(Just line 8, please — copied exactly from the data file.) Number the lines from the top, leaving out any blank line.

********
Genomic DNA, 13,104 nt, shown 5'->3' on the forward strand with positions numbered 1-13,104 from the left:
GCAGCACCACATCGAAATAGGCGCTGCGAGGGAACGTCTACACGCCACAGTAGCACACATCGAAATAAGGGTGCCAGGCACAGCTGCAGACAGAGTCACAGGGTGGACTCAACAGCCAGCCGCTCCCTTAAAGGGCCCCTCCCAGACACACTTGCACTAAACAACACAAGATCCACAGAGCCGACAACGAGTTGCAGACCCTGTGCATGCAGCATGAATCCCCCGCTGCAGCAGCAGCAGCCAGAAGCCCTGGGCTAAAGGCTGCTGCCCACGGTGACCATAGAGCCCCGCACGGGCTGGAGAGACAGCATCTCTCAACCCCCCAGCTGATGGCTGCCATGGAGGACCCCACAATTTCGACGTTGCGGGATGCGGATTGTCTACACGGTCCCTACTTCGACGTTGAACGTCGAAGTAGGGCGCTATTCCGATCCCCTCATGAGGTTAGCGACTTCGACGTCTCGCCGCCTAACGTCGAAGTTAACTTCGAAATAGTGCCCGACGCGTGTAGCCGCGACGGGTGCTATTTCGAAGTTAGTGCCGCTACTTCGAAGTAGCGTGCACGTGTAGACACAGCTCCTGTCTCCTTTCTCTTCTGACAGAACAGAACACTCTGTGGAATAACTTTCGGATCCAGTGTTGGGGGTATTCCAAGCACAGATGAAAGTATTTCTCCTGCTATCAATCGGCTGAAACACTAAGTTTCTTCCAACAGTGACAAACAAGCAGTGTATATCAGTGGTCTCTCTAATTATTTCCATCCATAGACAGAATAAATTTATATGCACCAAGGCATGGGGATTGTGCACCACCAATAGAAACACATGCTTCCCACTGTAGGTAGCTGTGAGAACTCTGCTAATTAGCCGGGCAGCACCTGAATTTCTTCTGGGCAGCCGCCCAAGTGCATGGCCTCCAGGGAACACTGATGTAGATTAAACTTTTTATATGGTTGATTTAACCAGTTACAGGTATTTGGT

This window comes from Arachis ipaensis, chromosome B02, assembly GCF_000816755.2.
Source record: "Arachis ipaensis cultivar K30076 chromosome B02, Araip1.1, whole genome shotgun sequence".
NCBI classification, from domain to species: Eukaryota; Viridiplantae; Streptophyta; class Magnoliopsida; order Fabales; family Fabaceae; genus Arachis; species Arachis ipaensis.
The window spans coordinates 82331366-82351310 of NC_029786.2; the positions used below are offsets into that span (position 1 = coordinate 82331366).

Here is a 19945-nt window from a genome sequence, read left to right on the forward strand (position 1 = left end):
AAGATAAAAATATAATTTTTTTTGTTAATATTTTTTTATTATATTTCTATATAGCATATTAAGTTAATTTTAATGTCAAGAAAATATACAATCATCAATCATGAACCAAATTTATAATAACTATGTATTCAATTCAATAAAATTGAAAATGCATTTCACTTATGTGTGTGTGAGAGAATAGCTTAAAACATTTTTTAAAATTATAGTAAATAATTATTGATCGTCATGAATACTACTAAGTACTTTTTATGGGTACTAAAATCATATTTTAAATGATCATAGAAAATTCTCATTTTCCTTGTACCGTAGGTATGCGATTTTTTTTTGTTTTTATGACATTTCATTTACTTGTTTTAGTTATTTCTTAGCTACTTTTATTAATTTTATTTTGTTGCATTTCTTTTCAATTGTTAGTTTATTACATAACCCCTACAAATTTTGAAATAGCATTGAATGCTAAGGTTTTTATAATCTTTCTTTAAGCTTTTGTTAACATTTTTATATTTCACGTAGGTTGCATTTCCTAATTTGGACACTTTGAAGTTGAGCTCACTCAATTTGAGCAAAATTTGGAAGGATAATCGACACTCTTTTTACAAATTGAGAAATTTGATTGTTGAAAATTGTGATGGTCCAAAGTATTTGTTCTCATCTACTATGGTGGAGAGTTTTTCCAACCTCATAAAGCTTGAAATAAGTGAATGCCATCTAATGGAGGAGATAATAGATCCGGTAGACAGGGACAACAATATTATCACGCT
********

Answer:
AAGATAAAAATATAATTTTTTTTGTTAATATTTTTTTATTATATTTCTATATAGCATATTAAGTTAATTTTAATGTCAAGAAAATATACAATCATCAATCATGAACCAAATTTATAATAACTATGTATTCAATTCAATAAAATTGAAAATGCATTTCACTTATGTGTGTGTGAGAGAATAGCTTAAAACATTTTTTAAAATTATAGTAAATAATTATTGATCGTCATGAATACTACTAAGTACTTTTTATGGGTACTAAAATCATATTTTAAATGATCATAGAAAATTCTCATTTTCCTTGTACCGTAGGTATGCGATTTTTTTTTGTTTTTATGACATTTCATTTACTTGTTTTAGTTATTTCTTAGCTACTTTTATTAATTTTATTTTGTTGCATTTCTTTTCAATTGTTAGTTTATTACATAACCCCTACAAATTTTGAAATAGCATTGAATGCTAAGGTTTTTATAATCTTTCTTTAAGCTTTTGTTAACATTTTTATATTTCACGTAGGTTGCATTTCCTAATTTGGACACTTTGAAGTTGAGCTCACTCAATTTGAGCAAAATTTGGAAGGATAATCGACACTCTTTTTACAAATTGAGAAATTTGATTGTTGAAAATTGTGATGGTCCAAAGTATTTGTTCTCATCTACTATGGTGGAGAGTTTTTCCAACCTCATAAAGCTTGAAATAAGTGAATGCCATCTAATGGAGGAGATAATAGATCCGGTAGACAGGGACAACAATATTATCACGCT